By Jeff White (firstname.lastname@example.org)
CHARLOTTESVILLE –– As COVID-19 cases mounted in her native Florida this summer, Danielle Collins decided she’d be better off elsewhere. Collins, who’s immunocompromised with rheumatoid arthritis, found a safe haven in the college town she considers her second home.
In Charlottesville, “everyone was so diligent about wearing masks,” Collins said. “I felt like everybody kind of followed the rules a bit more, and I didn’t really want to go all the way back to Florida.”
Collins, who won two NCAA singles titles during her tennis career at the University of Virginia, was speaking from New York, where she’ll play her first-round match at the U.S. Open on Monday afternoon. Collins is ranked No. 55 in the world in singles, and her preparation for her return to competitive tennis included daily workouts at the Boar’s Head Resort during her stay in Charlottesville this summer.
“It was awesome,” Collins said. “They welcomed me with open arms, and I was able to use the outdoor courts, and I was able to go inside. I was able to use the facilities around the club, and it was so nice being in that familiar place and seeing Troy.”
Troy Porco, now the head tennis pro at the Boar’s Head Resort, was the associate head coach at UVA when Collins played there. She’s also close with Porco’s wife, Chrissy.
“Being around them and their positive energy, it’s just contagious,” Collins said. “I love them, so getting to spend some time with them was really great. It’s great that I’m still able to have close relationships with my [UVA] coaches, because they had such a huge impact on my life.
“It’s hard once you’re an adult and you’re out there on your own, because you’re kind of fending for yourself. Sometimes I’m sad I don’t have them anymore.”
Her head coach at UVA was Mark Guilbeau, who stepped down after the 2016-17 school year. Collins, 26, said she talks with Guilbeau about twice a week.
“We had a very close relationship,” said Collins, who graduated from UVA in 2016 with a bachelor’s degree in media studies. “He totally transformed my game while I was in school. I came from [the University of] Florida, where I was not even playing in the lineup, and to go from that to winning two national championships says all that you need to say about Mark as a coach.”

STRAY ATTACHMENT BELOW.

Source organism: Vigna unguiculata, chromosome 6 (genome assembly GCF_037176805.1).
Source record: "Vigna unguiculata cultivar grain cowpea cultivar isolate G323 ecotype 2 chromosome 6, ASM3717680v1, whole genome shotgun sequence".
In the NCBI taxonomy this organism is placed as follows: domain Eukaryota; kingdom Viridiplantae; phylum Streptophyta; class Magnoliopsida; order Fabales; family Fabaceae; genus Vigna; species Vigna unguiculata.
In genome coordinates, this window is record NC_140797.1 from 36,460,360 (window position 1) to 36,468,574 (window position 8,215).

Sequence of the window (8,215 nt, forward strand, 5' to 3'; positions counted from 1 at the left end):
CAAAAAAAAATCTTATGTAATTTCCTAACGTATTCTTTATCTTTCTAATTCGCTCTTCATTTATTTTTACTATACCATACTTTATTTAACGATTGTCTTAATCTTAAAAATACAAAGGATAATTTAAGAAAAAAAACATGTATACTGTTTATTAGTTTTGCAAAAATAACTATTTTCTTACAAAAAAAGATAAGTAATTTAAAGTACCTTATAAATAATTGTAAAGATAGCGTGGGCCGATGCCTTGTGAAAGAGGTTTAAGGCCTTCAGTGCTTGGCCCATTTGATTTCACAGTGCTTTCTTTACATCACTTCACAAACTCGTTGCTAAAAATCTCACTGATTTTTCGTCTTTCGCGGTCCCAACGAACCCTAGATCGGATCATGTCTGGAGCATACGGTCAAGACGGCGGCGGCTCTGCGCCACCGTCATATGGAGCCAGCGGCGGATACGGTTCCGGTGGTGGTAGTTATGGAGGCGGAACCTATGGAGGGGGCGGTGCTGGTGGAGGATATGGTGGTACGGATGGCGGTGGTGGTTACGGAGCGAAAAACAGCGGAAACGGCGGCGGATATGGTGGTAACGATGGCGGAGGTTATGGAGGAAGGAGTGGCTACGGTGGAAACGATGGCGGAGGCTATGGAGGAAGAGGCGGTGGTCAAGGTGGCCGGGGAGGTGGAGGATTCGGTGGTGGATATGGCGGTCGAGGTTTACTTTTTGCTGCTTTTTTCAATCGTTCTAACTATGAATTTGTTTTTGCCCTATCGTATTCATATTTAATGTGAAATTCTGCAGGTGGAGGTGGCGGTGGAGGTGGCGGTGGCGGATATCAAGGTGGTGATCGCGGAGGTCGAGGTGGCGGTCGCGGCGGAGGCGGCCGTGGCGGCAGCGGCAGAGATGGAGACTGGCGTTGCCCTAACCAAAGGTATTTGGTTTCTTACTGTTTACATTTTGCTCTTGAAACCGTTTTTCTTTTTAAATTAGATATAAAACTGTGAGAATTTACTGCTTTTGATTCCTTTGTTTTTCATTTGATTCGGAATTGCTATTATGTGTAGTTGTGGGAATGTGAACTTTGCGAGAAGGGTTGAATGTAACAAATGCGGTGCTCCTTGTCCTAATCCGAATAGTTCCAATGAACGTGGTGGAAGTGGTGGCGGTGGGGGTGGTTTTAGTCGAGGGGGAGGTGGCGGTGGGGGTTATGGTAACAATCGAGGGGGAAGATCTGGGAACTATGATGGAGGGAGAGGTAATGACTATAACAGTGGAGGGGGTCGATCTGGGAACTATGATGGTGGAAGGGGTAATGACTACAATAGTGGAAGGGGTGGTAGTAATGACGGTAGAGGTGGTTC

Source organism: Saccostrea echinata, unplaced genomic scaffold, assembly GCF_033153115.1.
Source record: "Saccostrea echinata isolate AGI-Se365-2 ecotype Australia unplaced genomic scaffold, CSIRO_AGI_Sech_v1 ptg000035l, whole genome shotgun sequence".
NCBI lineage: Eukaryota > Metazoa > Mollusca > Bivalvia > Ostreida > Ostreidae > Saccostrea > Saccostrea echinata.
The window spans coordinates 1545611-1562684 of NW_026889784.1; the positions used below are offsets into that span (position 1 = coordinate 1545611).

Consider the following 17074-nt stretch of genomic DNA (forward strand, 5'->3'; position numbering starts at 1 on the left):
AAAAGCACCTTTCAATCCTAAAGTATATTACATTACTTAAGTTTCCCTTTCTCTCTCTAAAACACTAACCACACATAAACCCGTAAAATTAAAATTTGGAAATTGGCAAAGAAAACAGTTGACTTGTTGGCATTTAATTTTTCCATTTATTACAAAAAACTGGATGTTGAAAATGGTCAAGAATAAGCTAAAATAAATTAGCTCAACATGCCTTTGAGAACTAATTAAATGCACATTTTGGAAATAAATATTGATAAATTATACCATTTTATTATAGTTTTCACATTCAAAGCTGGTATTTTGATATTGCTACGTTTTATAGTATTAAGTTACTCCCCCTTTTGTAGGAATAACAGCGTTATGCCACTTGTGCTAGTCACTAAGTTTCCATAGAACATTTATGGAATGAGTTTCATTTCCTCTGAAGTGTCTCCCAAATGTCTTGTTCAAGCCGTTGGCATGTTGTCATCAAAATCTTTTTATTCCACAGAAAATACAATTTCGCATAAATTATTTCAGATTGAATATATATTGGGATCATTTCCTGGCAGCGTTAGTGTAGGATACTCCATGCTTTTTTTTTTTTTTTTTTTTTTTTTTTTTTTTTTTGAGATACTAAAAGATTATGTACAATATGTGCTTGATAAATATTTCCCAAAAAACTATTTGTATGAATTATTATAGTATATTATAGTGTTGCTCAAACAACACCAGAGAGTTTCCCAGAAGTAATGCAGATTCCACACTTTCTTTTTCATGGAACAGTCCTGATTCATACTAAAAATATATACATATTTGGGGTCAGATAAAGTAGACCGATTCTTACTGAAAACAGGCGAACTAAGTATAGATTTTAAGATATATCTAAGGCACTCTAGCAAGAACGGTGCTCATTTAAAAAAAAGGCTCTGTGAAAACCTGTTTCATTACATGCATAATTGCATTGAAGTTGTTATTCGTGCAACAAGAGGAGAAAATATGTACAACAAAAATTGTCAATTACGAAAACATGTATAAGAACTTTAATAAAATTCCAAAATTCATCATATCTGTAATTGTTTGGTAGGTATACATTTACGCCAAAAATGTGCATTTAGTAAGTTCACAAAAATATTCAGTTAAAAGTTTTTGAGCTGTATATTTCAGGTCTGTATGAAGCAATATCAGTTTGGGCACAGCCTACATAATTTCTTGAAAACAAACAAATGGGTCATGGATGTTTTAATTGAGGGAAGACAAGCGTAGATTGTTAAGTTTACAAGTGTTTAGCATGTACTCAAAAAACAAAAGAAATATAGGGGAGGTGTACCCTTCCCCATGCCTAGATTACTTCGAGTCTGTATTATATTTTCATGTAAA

She’s also a fan of Guilbeau’s successor at UVA, Sara O’Leary, and associate head coach Gina Suarez-Malaguti. Collins played doubles this summer with Emma Navarro, a heralded recruit who’s now a UVA freshman, in an exhibition match in Charleston, South Carolina.
“I really, really love Sara and Gina and think that they bring so much to the UVA program, and they’ve already done such a good job,” Collins said. “I love the energy that they bring. I love who they are as people. They’re very genuine. They really care about the girls on the team, and I know that they work really hard at building a family-like environment with their program.”
Collins won her first NCAA title in 2014 and her second in 2016, after which she turned pro. In January 2019, she stunned the tennis world by reaching the semifinals of the Australian Open, a Grand Slam event in which she was unseeded.
“It was super exciting, and I love playing in Australia,” Collins said. “It’s so similar to the U.S.: the atmosphere, the energy, the positivity. I have so many amazing fans in Australia, and I feel like every year when I go there, I’ll have so much support behind me, so that makes it even more special.”
Her boyfriend is Australian, but they “weren’t dating when I made my run there,” Collins said, laughing. “I had already made friends and fans without him.”
Collins rose to No. 23 in the world rankings in late January 2019, thanks to her performance in Melbourne.
“Looking back on it, it was definitely a career-defining moment,” she said. “The confidence that I’ve gained from that, I think, has been tremendous. It allowed me to show that I can play with the best players in the world and I can be just as strong and just as powerful, and I really made a name for myself by doing that. At the same time, now my expectations are even higher because of that. My goals are to win a Grand Slam, my goals are to be a top player. Now it’s like, ‘OK, well I’ve done that, but now I’m focusing on the other goals that I want to take off my list.’ ”
For reasons beyond her control, Collins was unable to build on her Australian Open showing in 2019.